'Walking on nothing but trash': The MENA's growing mountain of electronic waste
We use them, lose them or damage them - and then we dump them. Computers and mobile phones have revolutionised the way we run our lives but they are creating an enormous waste problem.
Worldwide, only between 15 and 20 percent of what’s known as e-waste or WEEE - Waste Electrical and Electronic Equipment – goes for recycling.
In the Middle East and North Africa region, it’s estimated the recycling rate is far lower, with only about five percent going for processing, most of it shipped out to centres in India, China or to southeast Asia.
The remainder of the waste – a lot of it containing toxic materials such as mercury, arsenic and lead – is dumped in landfills, stored in scrap yards and warehouses or incinerated.
The numbers associated with e-waste are dizzying; in the US alone more than 150 million mobile phones are thrown away each year together with hundreds of thousands of computers and other electronic products.
Dealing with this growing pile of phones, computers, iPads, games consoles and associated devices requires, in the first instance, good data and statistics - sorely lacking across the Middle East.
“E-waste management in the Arab region is in its starting phase,” says the Centre for Environment and Development for the Arab region and Europe (CEDARE), a Cairo-based non-government organisation.
Egypt, with its population of nearly 95 million, has the biggest stockpile of e-waste on the African continent
“There is a need for more basic data collection, inventories and associated studies in all areas of the Arab region.”
A 2014 report on e-waste by GIZ, the German government’s overseas aid agency, highlights not only the lack of e-waste recycling facilities across the region but also the general lack of awareness of the potential dangers of such rubbish, demonstrated by the almost total absence of regulations regarding its disposal.
Egypt, with its population of nearly 95 million, has the biggest stockpile of e-waste on the African continent.
“Currently, a formal e-waste management system does not exist in Egypt,” says the GIZ report.
“Electronic waste in Egypt is generally either burned or thrown into landfills in slums such as Manshiet Nasser, Mokattam or Dewei’a…over time harmful emissions start to affect the people who are living near these landfills.”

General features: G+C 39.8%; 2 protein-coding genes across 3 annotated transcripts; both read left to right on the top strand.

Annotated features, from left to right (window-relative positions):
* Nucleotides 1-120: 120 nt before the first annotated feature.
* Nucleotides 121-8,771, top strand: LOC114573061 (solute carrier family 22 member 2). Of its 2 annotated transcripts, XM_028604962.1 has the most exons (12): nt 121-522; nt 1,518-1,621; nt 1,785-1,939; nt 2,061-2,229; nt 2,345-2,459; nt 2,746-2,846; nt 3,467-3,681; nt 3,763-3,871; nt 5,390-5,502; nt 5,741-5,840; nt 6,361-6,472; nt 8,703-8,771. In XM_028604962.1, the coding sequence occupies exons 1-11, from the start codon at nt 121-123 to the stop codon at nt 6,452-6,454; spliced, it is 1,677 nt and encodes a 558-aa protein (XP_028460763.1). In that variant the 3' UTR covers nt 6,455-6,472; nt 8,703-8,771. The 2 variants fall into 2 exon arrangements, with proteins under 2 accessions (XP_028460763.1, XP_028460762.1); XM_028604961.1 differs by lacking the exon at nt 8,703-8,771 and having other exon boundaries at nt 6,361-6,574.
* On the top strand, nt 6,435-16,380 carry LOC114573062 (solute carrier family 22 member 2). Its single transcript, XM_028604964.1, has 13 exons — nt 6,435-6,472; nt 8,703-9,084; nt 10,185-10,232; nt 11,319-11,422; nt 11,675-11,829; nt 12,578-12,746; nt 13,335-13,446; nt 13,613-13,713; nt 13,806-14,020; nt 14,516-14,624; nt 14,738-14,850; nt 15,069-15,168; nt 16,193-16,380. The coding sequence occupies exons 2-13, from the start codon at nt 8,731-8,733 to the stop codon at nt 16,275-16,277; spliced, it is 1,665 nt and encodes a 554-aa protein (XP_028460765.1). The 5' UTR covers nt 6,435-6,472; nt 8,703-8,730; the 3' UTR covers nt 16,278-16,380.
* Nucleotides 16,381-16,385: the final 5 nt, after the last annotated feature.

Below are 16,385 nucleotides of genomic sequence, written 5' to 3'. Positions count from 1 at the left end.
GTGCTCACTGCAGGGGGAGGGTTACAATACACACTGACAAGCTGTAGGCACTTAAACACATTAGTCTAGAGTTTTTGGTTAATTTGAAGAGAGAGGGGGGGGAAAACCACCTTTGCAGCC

In the Cairo area, people have traditionally relied on an informal, but often efficient system of rubbish collection run by the Zabbaleen – mainly Coptic Christians living in communities in Manshiet Nasser and nearby neighbourhoods who earn their living from recycling.
Those who recycle e-waste by hand run the risk of serious health problems. The air is also polluted and water courses contaminated
The trouble is that safe e-waste recycling needs specialised - and expensive – equipment. It can be a profitable business; computers and phones contain quantities of precious metals such as gold, silver, copper and platinum.
But those who recycle e-waste by hand - with computer circuit boards cooked in vast vats, cables burned to extract copper and equipment submerged in toxic acids – run the risk of serious health problems. The air is also polluted and water courses contaminated.
Guiyu in China – once infamous as the world’s e-waste capital – and areas outside Accra in Ghana are testament to the environmental devastation and health problems caused by the informal recycling of e-waste.
In the Middle East, the area near Idhna, a town of about 20,000 southwest of Hebron on the West Bank, has long been known as an e-waste recycling blackspot or electronic graveyard.
Once a farming area, the Idhna recycling industry was established in the early 2000s as the price of copper and other precious metals rose steeply. According to a report in the journal Nature, about half of all the e-waste generated in Israel is trucked in to a number of facilities round Idhna, to be sorted and recycled.